It's a policy fierce enough to cause great suffering among Iranians -- and possibly in the long run among Americans, too. It might, in the end, even deeply harm the global economy and yet, history tells us, it will fail on its own. Economic war led by Washington (and encouraged by Israel) will not take down the Iranian government or bring it to the bargaining table on its knees ready to surrender its nuclear program. It might, however, lead to actual armed conflict with incalculable consequences.
The United States is already effectively embroiled in an economic war against Iran. The Obama administration has subjected the Islamic Republic to the most crippling economic sanctions applied to any country since Iraq was reduced to fourth-world status in the 1990s. And worse is on the horizon. A financial blockade is being imposed that seeks to prevent Tehran from selling petroleum, its most valuable commodity, as a way of dissuading the regime from pursuing its nuclear enrichment program.
Historical memory has never been an American strong point and so few today remember that a global embargo on Iranian petroleum is hardly a new tactic in Western geopolitics; nor do many recall that the last time it was applied with such stringency, in the 1950s, it led to the overthrow of the government with disastrous long-term blowback on the United States. The tactic is just as dangerous today.
Iran's supreme theocrat, Ayatollah Ali Khamenei, has repeatedly condemned the atom bomb and nuclear weapons of all sorts as tools of the devil, weaponry that cannot be used without killing massive numbers of civilian noncombatants. In the most emphatic terms, he has, in fact, pronounced them forbidden according to Islamic law. Based on the latest U.S. intelligence, Secretary of Defense Leon Panetta has affirmed that Iran has not made a decision to pursue a nuclear warhead. In contrast, hawks in Israel and the United States insist that Tehran's civilian nuclear enrichment program is aimed ultimately at making a bomb, that the Iranians are pursuing such a path in a determined fashion, and that they must be stopped now -- by military means if necessary.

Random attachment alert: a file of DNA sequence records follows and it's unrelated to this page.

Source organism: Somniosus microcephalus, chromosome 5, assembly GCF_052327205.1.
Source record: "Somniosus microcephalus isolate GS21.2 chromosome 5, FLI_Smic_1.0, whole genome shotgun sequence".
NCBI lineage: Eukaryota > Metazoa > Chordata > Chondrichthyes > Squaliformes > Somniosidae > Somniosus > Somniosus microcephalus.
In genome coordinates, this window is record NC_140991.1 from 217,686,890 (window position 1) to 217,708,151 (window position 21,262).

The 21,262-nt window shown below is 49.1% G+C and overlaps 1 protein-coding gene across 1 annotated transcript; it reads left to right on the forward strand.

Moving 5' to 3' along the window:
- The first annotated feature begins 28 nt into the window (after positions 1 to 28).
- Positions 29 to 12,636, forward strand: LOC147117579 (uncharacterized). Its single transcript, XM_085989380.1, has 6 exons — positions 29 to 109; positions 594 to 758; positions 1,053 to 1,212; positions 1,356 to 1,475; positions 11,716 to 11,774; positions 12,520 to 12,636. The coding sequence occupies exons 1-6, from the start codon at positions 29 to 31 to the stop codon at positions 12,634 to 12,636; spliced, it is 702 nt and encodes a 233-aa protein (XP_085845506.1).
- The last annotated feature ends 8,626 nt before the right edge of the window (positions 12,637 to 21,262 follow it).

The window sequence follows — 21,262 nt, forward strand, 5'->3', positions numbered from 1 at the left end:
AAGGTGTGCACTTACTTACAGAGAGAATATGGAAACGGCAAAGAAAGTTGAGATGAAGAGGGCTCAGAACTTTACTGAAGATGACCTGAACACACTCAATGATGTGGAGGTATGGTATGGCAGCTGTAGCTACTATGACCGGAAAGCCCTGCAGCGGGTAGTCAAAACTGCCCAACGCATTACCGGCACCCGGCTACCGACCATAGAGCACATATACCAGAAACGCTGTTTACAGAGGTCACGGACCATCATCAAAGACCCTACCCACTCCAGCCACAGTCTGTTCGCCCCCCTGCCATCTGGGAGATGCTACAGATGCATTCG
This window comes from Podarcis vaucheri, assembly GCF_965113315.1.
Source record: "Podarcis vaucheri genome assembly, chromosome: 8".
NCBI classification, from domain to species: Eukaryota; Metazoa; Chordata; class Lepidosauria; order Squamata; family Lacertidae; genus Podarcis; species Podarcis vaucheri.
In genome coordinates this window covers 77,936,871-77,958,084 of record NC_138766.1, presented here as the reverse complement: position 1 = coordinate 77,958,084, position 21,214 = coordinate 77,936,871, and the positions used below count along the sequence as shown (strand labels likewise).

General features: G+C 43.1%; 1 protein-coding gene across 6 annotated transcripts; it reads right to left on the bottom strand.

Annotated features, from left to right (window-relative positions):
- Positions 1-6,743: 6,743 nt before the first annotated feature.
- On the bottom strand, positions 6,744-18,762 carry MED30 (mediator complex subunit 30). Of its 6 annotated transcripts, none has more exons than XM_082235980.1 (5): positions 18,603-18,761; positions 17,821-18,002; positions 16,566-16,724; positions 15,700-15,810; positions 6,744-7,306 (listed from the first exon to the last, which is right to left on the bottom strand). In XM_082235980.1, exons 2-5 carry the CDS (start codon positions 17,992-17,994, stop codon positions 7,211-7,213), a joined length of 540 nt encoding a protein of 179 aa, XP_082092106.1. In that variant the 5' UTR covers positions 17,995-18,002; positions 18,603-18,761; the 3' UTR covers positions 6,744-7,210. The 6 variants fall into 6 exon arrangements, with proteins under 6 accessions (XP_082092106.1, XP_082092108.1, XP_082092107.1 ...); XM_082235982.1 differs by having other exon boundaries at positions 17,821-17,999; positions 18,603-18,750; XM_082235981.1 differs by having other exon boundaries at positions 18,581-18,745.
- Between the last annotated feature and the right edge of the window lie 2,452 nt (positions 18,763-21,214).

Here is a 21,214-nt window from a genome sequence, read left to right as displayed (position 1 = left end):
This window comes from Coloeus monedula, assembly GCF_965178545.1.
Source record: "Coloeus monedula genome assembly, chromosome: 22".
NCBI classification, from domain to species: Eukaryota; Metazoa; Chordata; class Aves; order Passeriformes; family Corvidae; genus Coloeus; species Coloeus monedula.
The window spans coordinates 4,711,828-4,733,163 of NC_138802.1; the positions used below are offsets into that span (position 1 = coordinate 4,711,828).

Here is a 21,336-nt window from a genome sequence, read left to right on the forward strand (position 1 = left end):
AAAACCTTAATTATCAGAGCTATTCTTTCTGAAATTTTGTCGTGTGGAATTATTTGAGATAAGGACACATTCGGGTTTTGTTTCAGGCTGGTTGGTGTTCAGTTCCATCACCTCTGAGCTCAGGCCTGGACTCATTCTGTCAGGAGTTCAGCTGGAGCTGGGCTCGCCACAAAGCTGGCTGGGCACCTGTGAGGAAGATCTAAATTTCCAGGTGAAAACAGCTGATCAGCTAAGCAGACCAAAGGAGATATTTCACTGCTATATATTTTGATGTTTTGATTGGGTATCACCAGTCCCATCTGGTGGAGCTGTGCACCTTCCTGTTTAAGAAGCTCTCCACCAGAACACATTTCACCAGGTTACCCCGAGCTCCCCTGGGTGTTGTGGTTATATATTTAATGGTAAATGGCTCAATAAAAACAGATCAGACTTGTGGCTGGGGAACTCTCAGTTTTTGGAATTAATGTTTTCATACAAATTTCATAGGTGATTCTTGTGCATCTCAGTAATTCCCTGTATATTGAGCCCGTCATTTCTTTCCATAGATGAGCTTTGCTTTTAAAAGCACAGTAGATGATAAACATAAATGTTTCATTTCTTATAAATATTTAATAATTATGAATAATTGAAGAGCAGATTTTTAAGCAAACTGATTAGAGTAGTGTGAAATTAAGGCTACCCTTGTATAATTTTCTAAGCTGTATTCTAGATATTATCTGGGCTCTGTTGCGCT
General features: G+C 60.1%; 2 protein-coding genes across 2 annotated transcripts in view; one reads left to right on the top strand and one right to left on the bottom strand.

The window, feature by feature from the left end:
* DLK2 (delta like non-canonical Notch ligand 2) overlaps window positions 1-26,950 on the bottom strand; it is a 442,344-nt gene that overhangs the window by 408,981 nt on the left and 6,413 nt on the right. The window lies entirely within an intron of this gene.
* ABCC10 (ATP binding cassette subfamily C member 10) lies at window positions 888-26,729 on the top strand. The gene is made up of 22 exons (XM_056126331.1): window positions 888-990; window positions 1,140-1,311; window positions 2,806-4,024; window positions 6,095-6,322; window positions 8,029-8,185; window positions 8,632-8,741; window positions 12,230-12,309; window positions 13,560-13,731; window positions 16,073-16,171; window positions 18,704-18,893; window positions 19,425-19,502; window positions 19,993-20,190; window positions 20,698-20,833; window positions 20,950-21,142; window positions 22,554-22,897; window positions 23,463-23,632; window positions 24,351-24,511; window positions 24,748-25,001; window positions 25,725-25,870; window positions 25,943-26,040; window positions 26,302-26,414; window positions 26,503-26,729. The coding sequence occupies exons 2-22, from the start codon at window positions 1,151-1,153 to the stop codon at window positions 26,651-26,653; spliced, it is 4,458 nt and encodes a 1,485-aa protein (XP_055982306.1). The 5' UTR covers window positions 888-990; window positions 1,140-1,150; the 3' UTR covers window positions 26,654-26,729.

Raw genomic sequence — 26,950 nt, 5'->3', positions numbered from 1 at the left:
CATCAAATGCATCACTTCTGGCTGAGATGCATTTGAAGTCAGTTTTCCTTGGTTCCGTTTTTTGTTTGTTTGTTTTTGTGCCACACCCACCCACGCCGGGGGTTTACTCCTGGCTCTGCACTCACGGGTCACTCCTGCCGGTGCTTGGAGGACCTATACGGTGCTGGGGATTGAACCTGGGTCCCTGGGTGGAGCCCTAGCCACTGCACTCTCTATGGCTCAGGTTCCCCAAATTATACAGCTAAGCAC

Putting the Squeeze on Iran- Advertisement -
At the moment, the Obama administration and the Congress seem intent on making it impossible for Iran to sell its petroleum at all on the world market. As 2011 ended, Congress passed an amendment to the National Defense Authorization Act that mandates sanctions on firms and countries that deal with Iran's Central Bank or buy Iranian petroleum (though hardship cases can apply to the Treasury Department for exemptions). This escalation from sanctions to something like a full-scale financial blockade holds extreme dangers of spiraling into military confrontation. The Islamic Republic tried to make this point, indicating that it would not allow itself to be strangled without response, by conducting naval exercises at the mouth of the Persian Gulf this winter. The threat involved was clear enough: about one-fifth of the world's petroleum flows through the Gulf, and even a temporary and partial cut-off might prove catastrophic for the world economy.
In part, President Obama is clearly attempting by his sanctions-cum-blockade policy to dissuade the government of Israeli Prime Minister Binyamin Netanyahu from launching a military strike on Iran's nuclear facilities. He argues that severe economic measures will be enough to bring Iran to the negotiating table ready to bargain, or even simply give in.
In part, Obama is attempting to please America's other Middle East ally, Saudi Arabia, which also wants Iran's nuclear program mothballed. In the process, the U.S. Department of the Treasury has even had Iran's banks kicked off international exchange networks, making it difficult for that country's major energy customers like South Korea and India to pay for the Iranian petroleum they import. And don't forget the administration's most powerful weapon: most governments and corporations do not want to be cut off from the U.S. economy with a GDP of more than $15 trillion -- still the largest and most dynamic in the world.